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L.A. teachers sidestep BDS resolution in decisive union vote

A resolution to support the Boycott, Divestment, and Sanctions (BDS) movement in the second-largest teachers’ union in the country met a quiet demise Thursday evening, defying a trend among public school boards that accelerated after the Gaza-Israel war last May.

In a meeting of the United Teachers Los Angeles, the union that represents roughly 30,000 teachers in the Los Angeles Unified School District, the union’s House of Representatives passed a motion to table the BDS resolution indefinitely by a vote of 94-35 after a spirited 10 minute debate.

The Jewish Federation of Los Angeles, which assembled a coalition of Jewish interest groups to fight the motion, hailed the outcome as a victory over antisemitism.

“This was one of the most important environments we could envision needing to fight BDS because it could have impacted what the average teacher thought was acceptable to teach,” said Dan Gold, the Federation’s vice president of community engagement. “It was very important for us to be loud, be strong and make our voices heard.”

The original resolution, which passed in five of the eight UTLA area chapters in May, expressed solidarity with the Palestinian people, endorsed BDS and called on President Joe Biden to stop aid to Israel, but did not carry any implications for union finances or pensions. Any resolution that passes in an area meeting automatically triggers a union-wide vote by UTLA’s 250-member House of Representatives.

News of the chapter votes prompted widespread outrage in the Los Angeles Jewish community, including among Jewish members of the union itself.

But because the area votes happened late in the 2020-21 school year, the union-wide vote was not held for nearly four months, giving the Jewish Federation time to organize a comprehensive resistance effort.

A coalition that included the Anti-Defamation League, the Israeli-American Council, the Southern California Board of Rabbis and other organizations, engaged teachers, parents and members of the Los Angeles school board in a multi-front campaign. The campaign included a petition opposing the resolution that garnered over 800 teacher signatures and a school board resolution condemning rising antisemitism at public schools. Some teachers also threatened to leave the union over the measure.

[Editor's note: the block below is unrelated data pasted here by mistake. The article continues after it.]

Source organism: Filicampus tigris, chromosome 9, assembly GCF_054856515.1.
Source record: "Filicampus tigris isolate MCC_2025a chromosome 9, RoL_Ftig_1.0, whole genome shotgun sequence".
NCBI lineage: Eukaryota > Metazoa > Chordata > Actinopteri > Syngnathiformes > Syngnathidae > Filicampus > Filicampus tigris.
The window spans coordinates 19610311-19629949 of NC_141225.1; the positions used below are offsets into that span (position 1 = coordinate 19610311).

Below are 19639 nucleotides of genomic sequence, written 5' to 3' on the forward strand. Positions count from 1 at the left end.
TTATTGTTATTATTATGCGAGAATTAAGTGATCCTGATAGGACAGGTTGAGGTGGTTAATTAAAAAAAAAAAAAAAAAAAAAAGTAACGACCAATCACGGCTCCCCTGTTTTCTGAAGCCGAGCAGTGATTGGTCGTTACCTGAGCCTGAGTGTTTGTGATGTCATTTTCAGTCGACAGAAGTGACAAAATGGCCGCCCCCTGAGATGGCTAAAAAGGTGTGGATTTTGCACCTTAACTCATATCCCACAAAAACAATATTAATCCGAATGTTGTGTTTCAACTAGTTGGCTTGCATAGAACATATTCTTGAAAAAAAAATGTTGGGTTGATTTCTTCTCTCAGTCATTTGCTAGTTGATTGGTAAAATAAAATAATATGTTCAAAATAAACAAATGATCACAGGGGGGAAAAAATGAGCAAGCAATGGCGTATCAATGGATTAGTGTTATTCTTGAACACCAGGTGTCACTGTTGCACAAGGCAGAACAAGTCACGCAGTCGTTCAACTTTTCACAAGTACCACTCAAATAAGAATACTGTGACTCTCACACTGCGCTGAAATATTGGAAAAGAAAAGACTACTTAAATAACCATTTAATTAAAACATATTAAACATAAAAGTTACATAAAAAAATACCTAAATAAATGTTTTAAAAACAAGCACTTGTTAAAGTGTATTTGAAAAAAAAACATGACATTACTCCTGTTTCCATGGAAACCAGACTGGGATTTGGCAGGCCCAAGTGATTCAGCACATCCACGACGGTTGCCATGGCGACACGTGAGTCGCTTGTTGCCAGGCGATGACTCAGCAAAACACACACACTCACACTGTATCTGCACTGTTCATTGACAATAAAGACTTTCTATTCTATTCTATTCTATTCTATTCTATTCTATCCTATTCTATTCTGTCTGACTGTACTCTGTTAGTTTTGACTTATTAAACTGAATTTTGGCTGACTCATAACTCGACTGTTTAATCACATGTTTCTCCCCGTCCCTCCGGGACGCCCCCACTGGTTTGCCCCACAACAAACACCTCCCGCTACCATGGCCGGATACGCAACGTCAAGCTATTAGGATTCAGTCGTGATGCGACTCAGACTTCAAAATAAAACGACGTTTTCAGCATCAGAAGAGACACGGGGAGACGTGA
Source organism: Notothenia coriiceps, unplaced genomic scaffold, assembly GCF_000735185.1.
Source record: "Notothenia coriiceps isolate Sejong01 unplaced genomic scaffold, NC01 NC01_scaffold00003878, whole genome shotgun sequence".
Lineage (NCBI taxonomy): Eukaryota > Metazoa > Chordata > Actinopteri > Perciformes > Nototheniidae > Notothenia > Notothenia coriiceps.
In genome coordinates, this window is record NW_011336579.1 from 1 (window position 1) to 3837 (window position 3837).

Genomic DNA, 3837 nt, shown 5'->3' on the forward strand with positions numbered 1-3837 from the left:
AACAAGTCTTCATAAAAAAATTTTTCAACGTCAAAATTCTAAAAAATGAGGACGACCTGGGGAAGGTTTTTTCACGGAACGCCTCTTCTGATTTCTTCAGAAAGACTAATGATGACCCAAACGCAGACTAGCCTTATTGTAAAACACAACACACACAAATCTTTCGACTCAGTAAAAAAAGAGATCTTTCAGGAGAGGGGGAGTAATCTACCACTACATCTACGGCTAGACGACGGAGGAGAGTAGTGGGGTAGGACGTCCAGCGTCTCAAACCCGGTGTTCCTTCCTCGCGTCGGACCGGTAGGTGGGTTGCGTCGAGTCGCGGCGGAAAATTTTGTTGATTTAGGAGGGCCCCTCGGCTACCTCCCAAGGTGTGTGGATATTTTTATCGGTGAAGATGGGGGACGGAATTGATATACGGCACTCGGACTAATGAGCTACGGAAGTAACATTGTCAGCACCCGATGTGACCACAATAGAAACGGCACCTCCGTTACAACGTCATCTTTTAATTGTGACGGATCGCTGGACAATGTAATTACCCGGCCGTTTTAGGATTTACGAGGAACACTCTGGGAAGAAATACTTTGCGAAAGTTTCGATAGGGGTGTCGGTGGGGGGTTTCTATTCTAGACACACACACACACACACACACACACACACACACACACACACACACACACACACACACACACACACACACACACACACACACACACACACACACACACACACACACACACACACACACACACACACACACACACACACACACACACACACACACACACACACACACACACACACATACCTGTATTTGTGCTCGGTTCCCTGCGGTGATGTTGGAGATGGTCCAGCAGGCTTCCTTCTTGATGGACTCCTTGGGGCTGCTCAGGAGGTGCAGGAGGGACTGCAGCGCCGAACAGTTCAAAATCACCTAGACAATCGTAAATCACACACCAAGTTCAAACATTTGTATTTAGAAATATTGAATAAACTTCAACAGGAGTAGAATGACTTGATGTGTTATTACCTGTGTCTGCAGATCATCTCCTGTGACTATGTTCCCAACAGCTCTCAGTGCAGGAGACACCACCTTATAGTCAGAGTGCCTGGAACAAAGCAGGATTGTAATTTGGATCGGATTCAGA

“There was a lot of pessimism coming into the vote, but we organized strongly, were able to organize digitally online despite the pandemic and make our voices heard to hundreds of teachers,” said Dillon Hosier, chief executive officer of the Israeli-American Civil Action Network, an organization that lobbied all 250 members of the House of Representatives. “We took an all-of-the-above approach.”

Scott Mandel, a Jewish UTLA member and music teacher at Pacoima Middle School, crafted a subsidiary motion tabling the BDS vote. It was passed by the union’s 40-member Board of Directors in July.

Though teachers who raised their hands to support the motion to postpone heavily outweighed the opposition on Thursday, meeting rules called for equal distribution of speaking time.

The common thread in the desire to table the vote was concern about its divisiveness when looming contract negotiations with the district make unity paramount.

Others wanted to see the vote on the original resolution play out, even if it seemed likely to fail.

After 10 minutes elapsed, the House of Representatives voted not to extend discussion and the vote on the subsidiary motion was held.

The pro-Israel groups’ victory in Los Angeles bucks the recent trend of BDS in American labor unions, and raises a question of whether their strategy can scale.

Gold, the Federation vice president, said having time to organize was as critical as the organization efforts themselves.

“Oftentimes BDS motions are brought in the middle of the night,” Gold said.

Similar resolutions had passed in teachers’ unions in San Francisco and Seattle in May after an outbreak of violence between Israel and Palestinians. Over 250 Palestinians died in the 11-day conflict, along with 12 Israeli civilians, according to the New York Times.

Unions at Rutgers University and City University of New York also passed resolutions supporting BDS.

Those resolutions were passed at the union level before they could be widely discussed — and before any lobbying effort could be organized.

But Gold also credited legwork that long preceded the discord. He cited as an example the numerous trips to Israel the Federation had organized for local public school teachers.

As the campaign to stop the resolution gained momentum during the summer, Glenn Sacks, a UTLA member who teaches social studies at James Monroe High School, wrote an op-ed defending it.

But following the outcome of the vote Thursday, Sacks said the decision to table what he thought was an imperfect resolution was the best way to diffuse an issue that had created unnecessary division.

“While I have sympathy for the original resolution, it’s a lose-lose for UTLA,” Sacks said.

The substitute motion, he said, was fair enough.

“It’s a way to diffuse this thing,” he said.


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